WARNING: This article contains SPOILERS for Batman #60
The Batman from the Flashpoint universe, Thomas Wayne, is back - and he's not too happy with his son Bruce. At least that's the way things appear to be following Tom King and Mikel Janin's Batman #60.
An issue that was ostensibly about the continuing alliance between Penguin and Batman against Bane turned out to be much, much more with the final cliffhanger.
Most of Batman #60 sees Batman hunting any leads on Bane's plans to ruin his life. Batman is already unhinged as he now knows that Bane is responsible for the dissolution of his marriage to Catwoman, Nightwing getting shot in the head and an attempt on Alfred's life. But the real threat is closer to home, literally. As Batman is out on the prowl punching criminals in the face, Thomas Wayne sneaks into the Bat Cave... to surprise both Penguin and Alfred. In the process, revealing himself as the most threatening villain Batman has ever faced.
On the surface Thomas Wayne breaking into the Bat Cave and turning against his son seems like it undoes one of the most well-known deaths in the world of superheroes. Everyone who doesn't live under a rock knows that Batman's parents were killed when he was just a young kid, and if they forget that fact, they have every cinematic interpretation of Batman to remind them. Yet Thomas Wayne's arrival in Batman #60 isn't the reversal of one of comics' most infamous deaths, but an equally puzzling return of a relatively recent character.
In 2011 DC Comics held an event called Flashpoint which involved Barry Allen's Flash going back in time to save his mother's life, creating an alternate nightmarish universe in the process. In this upside-world, it was Bruce Wayne who died as a child leaving his father Thomas to become the Batman. Though it was believed this Batman 'disappeared' when Barry reversed time to form the New 52 timeline, the Rebirth crossover seen in Batman and Flash's "The Button" told a different story. By traveling to the Flashpoint timeline, father and son Batmen came face-to-face. Before parting ways, Thomas told the version of his son who was able to grow into a father one simple piece of advice: stop being Batman.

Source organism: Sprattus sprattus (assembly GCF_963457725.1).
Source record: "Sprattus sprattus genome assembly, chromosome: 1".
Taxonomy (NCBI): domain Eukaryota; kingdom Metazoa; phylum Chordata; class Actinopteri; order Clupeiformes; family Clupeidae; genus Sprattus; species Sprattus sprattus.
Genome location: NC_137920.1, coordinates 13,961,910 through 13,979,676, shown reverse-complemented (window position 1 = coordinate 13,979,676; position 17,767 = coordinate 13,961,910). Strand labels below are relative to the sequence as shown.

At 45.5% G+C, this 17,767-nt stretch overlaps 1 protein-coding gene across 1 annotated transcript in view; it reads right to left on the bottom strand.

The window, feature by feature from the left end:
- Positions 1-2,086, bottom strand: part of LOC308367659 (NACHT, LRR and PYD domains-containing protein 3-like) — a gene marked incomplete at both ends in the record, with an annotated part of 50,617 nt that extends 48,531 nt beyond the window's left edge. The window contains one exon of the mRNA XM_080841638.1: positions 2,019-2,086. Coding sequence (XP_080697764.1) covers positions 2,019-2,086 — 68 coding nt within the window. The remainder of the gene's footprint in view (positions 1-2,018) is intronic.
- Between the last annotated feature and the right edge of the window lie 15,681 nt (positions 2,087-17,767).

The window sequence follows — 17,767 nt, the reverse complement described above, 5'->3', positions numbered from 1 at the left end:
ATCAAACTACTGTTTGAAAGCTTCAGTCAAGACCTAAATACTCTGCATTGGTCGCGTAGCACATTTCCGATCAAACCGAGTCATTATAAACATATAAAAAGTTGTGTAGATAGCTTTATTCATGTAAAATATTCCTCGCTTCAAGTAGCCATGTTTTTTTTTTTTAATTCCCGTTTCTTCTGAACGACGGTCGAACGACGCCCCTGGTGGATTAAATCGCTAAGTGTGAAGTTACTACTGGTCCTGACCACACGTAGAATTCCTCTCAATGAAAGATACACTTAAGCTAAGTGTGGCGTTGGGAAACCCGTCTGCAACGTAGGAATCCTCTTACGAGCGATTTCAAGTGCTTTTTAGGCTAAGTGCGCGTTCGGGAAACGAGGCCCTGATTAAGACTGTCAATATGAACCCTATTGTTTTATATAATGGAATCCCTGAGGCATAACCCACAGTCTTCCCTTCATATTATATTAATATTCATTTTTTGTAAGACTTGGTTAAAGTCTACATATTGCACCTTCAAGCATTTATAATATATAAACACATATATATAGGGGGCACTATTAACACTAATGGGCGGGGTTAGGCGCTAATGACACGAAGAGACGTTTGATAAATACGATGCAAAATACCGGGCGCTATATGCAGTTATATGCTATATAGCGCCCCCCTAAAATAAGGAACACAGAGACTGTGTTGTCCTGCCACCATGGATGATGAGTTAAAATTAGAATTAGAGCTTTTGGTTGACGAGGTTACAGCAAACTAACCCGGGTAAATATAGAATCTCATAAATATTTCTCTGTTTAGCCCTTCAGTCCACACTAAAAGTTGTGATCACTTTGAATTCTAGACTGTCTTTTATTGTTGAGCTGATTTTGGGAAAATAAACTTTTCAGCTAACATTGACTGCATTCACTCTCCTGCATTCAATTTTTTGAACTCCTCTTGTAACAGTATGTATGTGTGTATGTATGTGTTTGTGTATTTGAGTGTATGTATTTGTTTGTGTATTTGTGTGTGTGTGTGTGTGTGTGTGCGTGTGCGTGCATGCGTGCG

For a while it seemed like "The Button" would be a self-contained story, or only be referenced in the pages of The Flash with Barry Allen trying to figure out the mysteries of the DC multiverse. Batman #60 changes things considerably. Somehow, Thomas Wayne escaped his universe and traveled over to the main existence of DC Comics. Thomas' motives are unclear (for now) but Batman #60 does heavily imply that he's working with Bane, or at the very least Thomas has decided to work against his own son.
This twist, while shocking, doesn't entirely come out of nowhere. In Batman #50, when it was first revealed that Bane was behind Catwoman and Batman's break-up, Thomas Wayne did appear. Wayne didn't say anything and he was only located in the background. However Flashpoint Batman and his very recognizable outfit can be seen huddled together with other various villains when Holly, Catwoman's best friend, informs Bane that Batman's wedding is off.
Regardless of Thomas' motivations, Batman's life just got tremendously more complicated. Even if 'Flashpoint Thomas Wayne' isn't technically Batman's father, he's still the closest thing to him that Bruce Wayne knows. Batman has enough daddy issues with his dead biological father. He's not going to handle being attacked by his father's exact double, even if that double does come from a different universe.
Batman #60 is available now from DC Comics.